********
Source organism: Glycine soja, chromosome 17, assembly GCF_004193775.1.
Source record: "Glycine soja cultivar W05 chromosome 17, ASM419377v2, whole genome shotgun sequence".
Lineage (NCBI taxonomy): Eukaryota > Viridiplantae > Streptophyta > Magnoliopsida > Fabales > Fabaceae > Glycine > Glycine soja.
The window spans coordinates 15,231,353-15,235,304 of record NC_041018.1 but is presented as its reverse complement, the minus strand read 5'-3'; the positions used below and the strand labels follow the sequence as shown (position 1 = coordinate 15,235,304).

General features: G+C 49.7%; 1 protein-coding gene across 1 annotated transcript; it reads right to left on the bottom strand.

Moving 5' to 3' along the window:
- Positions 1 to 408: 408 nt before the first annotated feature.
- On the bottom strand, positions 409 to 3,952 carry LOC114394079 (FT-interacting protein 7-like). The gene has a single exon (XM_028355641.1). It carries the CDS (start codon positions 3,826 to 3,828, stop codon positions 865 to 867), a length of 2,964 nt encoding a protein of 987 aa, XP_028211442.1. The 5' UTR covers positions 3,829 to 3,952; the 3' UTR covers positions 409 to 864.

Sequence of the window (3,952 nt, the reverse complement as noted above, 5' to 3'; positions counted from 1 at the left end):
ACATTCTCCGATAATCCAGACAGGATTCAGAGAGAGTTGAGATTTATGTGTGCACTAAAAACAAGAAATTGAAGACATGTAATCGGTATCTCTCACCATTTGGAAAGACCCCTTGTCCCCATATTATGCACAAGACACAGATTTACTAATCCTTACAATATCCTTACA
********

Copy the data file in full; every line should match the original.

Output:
Source organism: Glycine soja, chromosome 17, assembly GCF_004193775.1.
Source record: "Glycine soja cultivar W05 chromosome 17, ASM419377v2, whole genome shotgun sequence".
Lineage (NCBI taxonomy): Eukaryota > Viridiplantae > Streptophyta > Magnoliopsida > Fabales > Fabaceae > Glycine > Glycine soja.
The window spans coordinates 15,231,353-15,235,304 of record NC_041018.1 but is presented as its reverse complement, the minus strand read 5'-3'; the positions used below and the strand labels follow the sequence as shown (position 1 = coordinate 15,235,304).

General features: G+C 49.7%; 1 protein-coding gene across 1 annotated transcript; it reads right to left on the bottom strand.

Moving 5' to 3' along the window:
- Positions 1 to 408: 408 nt before the first annotated feature.
- On the bottom strand, positions 409 to 3,952 carry LOC114394079 (FT-interacting protein 7-like). The gene has a single exon (XM_028355641.1). It carries the CDS (start codon positions 3,826 to 3,828, stop codon positions 865 to 867), a length of 2,964 nt encoding a protein of 987 aa, XP_028211442.1. The 5' UTR covers positions 3,829 to 3,952; the 3' UTR covers positions 409 to 864.

Sequence of the window (3,952 nt, the reverse complement as noted above, 5' to 3'; positions counted from 1 at the left end):
ACATTCTCCGATAATCCAGACAGGATTCAGAGAGAGTTGAGATTTATGTGTGCACTAAAAACAAGAAATTGAAGACATGTAATCGGTATCTCTCACCATTTGGAAAGACCCCTTGTCCCCATATTATGCACAAGACACAGATTTACTAATCCTTACAATATCCTTACA